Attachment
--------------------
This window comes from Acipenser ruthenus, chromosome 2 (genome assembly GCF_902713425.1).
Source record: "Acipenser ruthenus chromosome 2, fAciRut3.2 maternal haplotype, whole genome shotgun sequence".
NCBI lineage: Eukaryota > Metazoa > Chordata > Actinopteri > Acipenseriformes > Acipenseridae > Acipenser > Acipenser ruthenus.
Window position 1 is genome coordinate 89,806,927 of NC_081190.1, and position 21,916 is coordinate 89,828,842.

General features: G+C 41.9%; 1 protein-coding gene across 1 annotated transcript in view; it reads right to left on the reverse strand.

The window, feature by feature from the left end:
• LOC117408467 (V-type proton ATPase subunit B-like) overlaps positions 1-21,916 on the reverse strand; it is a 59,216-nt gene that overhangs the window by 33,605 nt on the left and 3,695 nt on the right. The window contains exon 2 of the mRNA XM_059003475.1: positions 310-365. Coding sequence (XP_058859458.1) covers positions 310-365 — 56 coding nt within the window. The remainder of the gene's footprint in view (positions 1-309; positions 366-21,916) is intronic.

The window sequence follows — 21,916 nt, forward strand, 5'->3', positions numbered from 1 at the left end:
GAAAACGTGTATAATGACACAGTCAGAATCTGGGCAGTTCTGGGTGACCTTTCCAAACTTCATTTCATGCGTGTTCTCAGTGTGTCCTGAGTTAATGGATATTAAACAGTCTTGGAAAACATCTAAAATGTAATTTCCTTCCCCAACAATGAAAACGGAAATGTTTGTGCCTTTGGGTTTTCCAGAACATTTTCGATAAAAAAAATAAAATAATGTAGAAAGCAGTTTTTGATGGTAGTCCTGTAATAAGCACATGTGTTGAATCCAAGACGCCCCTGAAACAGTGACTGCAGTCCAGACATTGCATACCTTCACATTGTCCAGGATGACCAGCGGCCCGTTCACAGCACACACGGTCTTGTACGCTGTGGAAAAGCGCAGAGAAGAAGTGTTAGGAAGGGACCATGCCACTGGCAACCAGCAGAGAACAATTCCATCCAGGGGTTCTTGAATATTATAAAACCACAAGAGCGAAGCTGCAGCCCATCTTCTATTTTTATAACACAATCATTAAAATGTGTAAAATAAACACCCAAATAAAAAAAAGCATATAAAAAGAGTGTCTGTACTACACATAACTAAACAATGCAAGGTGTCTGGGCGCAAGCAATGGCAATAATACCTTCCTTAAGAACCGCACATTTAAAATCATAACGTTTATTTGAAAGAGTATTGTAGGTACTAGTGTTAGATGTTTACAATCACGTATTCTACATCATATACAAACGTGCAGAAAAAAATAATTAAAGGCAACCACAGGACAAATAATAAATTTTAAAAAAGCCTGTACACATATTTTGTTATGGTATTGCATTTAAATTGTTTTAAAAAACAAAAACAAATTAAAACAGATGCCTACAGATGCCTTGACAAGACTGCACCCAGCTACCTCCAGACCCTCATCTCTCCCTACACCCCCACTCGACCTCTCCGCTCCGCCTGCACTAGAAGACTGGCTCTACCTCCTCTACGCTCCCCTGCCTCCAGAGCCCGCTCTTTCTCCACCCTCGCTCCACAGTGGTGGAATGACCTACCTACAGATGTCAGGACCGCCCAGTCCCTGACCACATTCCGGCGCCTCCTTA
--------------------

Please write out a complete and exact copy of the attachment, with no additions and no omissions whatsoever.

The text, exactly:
This window comes from Acipenser ruthenus, chromosome 2 (genome assembly GCF_902713425.1).
Source record: "Acipenser ruthenus chromosome 2, fAciRut3.2 maternal haplotype, whole genome shotgun sequence".
NCBI lineage: Eukaryota > Metazoa > Chordata > Actinopteri > Acipenseriformes > Acipenseridae > Acipenser > Acipenser ruthenus.
Window position 1 is genome coordinate 89,806,927 of NC_081190.1, and position 21,916 is coordinate 89,828,842.

General features: G+C 41.9%; 1 protein-coding gene across 1 annotated transcript in view; it reads right to left on the reverse strand.

The window, feature by feature from the left end:
• LOC117408467 (V-type proton ATPase subunit B-like) overlaps positions 1-21,916 on the reverse strand; it is a 59,216-nt gene that overhangs the window by 33,605 nt on the left and 3,695 nt on the right. The window contains exon 2 of the mRNA XM_059003475.1: positions 310-365. Coding sequence (XP_058859458.1) covers positions 310-365 — 56 coding nt within the window. The remainder of the gene's footprint in view (positions 1-309; positions 366-21,916) is intronic.

The window sequence follows — 21,916 nt, forward strand, 5'->3', positions numbered from 1 at the left end:
GAAAACGTGTATAATGACACAGTCAGAATCTGGGCAGTTCTGGGTGACCTTTCCAAACTTCATTTCATGCGTGTTCTCAGTGTGTCCTGAGTTAATGGATATTAAACAGTCTTGGAAAACATCTAAAATGTAATTTCCTTCCCCAACAATGAAAACGGAAATGTTTGTGCCTTTGGGTTTTCCAGAACATTTTCGATAAAAAAAATAAAATAATGTAGAAAGCAGTTTTTGATGGTAGTCCTGTAATAAGCACATGTGTTGAATCCAAGACGCCCCTGAAACAGTGACTGCAGTCCAGACATTGCATACCTTCACATTGTCCAGGATGACCAGCGGCCCGTTCACAGCACACACGGTCTTGTACGCTGTGGAAAAGCGCAGAGAAGAAGTGTTAGGAAGGGACCATGCCACTGGCAACCAGCAGAGAACAATTCCATCCAGGGGTTCTTGAATATTATAAAACCACAAGAGCGAAGCTGCAGCCCATCTTCTATTTTTATAACACAATCATTAAAATGTGTAAAATAAACACCCAAATAAAAAAAAGCATATAAAAAGAGTGTCTGTACTACACATAACTAAACAATGCAAGGTGTCTGGGCGCAAGCAATGGCAATAATACCTTCCTTAAGAACCGCACATTTAAAATCATAACGTTTATTTGAAAGAGTATTGTAGGTACTAGTGTTAGATGTTTACAATCACGTATTCTACATCATATACAAACGTGCAGAAAAAAATAATTAAAGGCAACCACAGGACAAATAATAAATTTTAAAAAAGCCTGTACACATATTTTGTTATGGTATTGCATTTAAATTGTTTTAAAAAACAAAAACAAATTAAAACAGATGCCTACAGATGCCTTGACAAGACTGCACCCAGCTACCTCCAGACCCTCATCTCTCCCTACACCCCCACTCGACCTCTCCGCTCCGCCTGCACTAGAAGACTGGCTCTACCTCCTCTACGCTCCCCTGCCTCCAGAGCCCGCTCTTTCTCCACCCTCGCTCCACAGTGGTGGAATGACCTACCTACAGATGTCAGGACCGCCCAGTCCCTGACCACATTCCGGCGCCTCCTTA